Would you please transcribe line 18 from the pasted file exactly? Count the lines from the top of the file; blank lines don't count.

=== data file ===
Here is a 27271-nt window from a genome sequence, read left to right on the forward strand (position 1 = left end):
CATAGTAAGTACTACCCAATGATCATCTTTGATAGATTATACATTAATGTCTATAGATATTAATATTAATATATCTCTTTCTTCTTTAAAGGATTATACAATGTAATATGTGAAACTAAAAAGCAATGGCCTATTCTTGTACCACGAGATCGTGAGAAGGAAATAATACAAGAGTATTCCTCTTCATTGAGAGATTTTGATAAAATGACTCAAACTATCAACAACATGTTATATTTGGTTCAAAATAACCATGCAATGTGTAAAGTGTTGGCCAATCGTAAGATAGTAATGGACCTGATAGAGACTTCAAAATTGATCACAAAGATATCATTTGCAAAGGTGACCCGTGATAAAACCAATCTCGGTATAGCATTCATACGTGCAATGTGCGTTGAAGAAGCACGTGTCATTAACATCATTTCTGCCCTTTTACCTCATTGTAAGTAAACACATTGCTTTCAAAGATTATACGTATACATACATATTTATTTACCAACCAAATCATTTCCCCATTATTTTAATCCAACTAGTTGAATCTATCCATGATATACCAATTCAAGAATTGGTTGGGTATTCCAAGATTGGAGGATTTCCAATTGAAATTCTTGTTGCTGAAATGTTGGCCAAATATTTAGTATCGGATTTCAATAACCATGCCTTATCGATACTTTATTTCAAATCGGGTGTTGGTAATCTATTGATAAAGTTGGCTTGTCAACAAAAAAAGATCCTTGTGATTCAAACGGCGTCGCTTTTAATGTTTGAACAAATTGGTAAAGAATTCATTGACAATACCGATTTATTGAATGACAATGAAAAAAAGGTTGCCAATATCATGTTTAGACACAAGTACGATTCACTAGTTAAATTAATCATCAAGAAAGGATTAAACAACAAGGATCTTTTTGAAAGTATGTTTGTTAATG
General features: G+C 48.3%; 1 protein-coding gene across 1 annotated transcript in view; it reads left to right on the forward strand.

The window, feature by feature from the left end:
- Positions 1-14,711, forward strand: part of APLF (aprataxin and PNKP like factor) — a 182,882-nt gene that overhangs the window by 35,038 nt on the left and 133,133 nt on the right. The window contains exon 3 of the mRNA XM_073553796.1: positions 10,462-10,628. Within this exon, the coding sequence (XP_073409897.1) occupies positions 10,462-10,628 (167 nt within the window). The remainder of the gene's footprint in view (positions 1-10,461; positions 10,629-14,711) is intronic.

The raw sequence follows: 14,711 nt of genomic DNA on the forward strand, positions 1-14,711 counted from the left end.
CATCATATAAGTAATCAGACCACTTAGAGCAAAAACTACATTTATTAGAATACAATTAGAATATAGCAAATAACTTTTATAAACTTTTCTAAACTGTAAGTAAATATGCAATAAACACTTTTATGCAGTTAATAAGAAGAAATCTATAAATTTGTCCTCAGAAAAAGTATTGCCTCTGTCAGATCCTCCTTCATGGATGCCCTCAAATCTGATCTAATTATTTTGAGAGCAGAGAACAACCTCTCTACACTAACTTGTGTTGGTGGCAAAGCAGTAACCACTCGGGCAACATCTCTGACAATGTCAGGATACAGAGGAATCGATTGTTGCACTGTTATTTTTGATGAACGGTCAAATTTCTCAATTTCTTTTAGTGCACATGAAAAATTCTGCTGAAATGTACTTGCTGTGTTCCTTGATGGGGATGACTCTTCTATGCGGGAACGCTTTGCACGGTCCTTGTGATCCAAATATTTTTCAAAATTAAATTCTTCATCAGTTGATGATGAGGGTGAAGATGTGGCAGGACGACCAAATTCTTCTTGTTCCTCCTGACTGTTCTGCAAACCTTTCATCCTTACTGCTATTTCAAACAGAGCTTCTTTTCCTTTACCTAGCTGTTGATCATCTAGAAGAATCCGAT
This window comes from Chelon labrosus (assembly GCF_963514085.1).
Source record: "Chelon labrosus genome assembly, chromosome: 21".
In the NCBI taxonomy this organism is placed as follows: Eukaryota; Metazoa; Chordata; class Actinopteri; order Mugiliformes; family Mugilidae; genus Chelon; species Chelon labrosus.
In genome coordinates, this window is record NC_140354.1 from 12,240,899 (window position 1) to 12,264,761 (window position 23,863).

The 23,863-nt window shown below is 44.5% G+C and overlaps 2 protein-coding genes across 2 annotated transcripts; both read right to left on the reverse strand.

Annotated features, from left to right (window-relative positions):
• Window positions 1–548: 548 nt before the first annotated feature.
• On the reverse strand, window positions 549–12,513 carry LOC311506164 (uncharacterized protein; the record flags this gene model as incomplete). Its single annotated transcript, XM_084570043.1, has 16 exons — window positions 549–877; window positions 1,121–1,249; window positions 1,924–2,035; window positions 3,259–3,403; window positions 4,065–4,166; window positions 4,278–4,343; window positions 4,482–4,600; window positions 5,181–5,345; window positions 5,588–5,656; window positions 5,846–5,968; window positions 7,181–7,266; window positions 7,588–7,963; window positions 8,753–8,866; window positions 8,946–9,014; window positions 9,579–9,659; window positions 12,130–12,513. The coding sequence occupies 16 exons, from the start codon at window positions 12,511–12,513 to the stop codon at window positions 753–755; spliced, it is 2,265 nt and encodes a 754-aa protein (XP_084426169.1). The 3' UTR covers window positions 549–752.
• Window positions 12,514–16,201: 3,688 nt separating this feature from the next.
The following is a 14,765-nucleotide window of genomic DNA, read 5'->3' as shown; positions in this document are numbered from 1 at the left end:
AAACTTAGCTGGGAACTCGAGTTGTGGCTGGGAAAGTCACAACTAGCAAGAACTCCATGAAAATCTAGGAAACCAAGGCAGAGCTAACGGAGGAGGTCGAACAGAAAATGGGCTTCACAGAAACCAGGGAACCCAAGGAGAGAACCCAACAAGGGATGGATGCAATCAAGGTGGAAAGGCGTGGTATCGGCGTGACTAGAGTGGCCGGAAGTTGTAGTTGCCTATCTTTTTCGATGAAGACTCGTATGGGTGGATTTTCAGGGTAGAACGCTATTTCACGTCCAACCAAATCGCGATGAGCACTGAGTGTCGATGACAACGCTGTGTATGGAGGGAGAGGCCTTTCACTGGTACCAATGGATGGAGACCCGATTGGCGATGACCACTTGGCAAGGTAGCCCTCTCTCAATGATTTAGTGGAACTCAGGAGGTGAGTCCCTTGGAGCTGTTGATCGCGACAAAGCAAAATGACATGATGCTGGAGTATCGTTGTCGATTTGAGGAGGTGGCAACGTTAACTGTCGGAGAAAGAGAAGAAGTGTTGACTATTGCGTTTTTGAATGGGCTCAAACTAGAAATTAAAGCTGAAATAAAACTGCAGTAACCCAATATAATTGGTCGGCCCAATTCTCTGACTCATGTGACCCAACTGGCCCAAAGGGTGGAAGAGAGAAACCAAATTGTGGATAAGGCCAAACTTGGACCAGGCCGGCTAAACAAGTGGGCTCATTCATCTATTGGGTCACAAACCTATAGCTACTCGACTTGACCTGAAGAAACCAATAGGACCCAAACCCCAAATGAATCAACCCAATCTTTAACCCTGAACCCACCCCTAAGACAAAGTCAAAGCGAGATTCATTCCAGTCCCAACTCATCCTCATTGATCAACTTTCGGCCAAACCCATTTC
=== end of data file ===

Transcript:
AAACTTAGCTGGGAACTCGAGTTGTGGCTGGGAAAGTCACAACTAGCAAGAACTCCATGAAAATCTAGGAAACCAAGGCAGAGCTAACGGAGGAGGTCGAACAGAAAATGGGCTTCACAGAAACCAGGGAACCCAAGGAGAGAACCCAACAAGGGATGGATGCAATCAAGGTGGAAAGGCGTGGTATCGGCGTGACTAGAGTGGCCGGAAGTTGTAGTTGCCTATCTTTTTCGATGAAGACTCGTATGGGTGGATTTTCAGGGTAGAACGCTATTTCACGTCCAACCAAATCGCGATGAGCACTGAGTGTCGATGACAACGCTGTGTATGGAGGGAGAGGCCTTTCACTGGTACCAATGGATGGAGACCCGATTGGCGATGACCACTTGGCAAGGTAGCCCTCTCTCAATGATTTAGTGGAACTCAGGAGGTGAGTCCCTTGGAGCTGTTGATCGCGACAAAGCAAAATGACATGATGCTGGAGTATCGTTGTCGATTTGAGGAGGTGGCAACGTTAACTGTCGGAGAAAGAGAAGAAGTGTTGACTATTGCGTTTTTGAATGGGCTCAAACTAGAAATTAAAGCTGAAATAAAACTGCAGTAACCCAATATAATTGGTCGGCCCAATTCTCTGACTCATGTGACCCAACTGGCCCAAAGGGTGGAAGAGAGAAACCAAATTGTGGATAAGGCCAAACTTGGACCAGGCCGGCTAAACAAGTGGGCTCATTCATCTATTGGGTCACAAACCTATAGCTACTCGACTTGACCTGAAGAAACCAATAGGACCCAAACCCCAAATGAATCAACCCAATCTTTAACCCTGAACCCACCCCTAAGACAAAGTCAAAGCGAGATTCATTCCAGTCCCAACTCATCCTCATTGATCAACTTTCGGCCAAACCCATTTC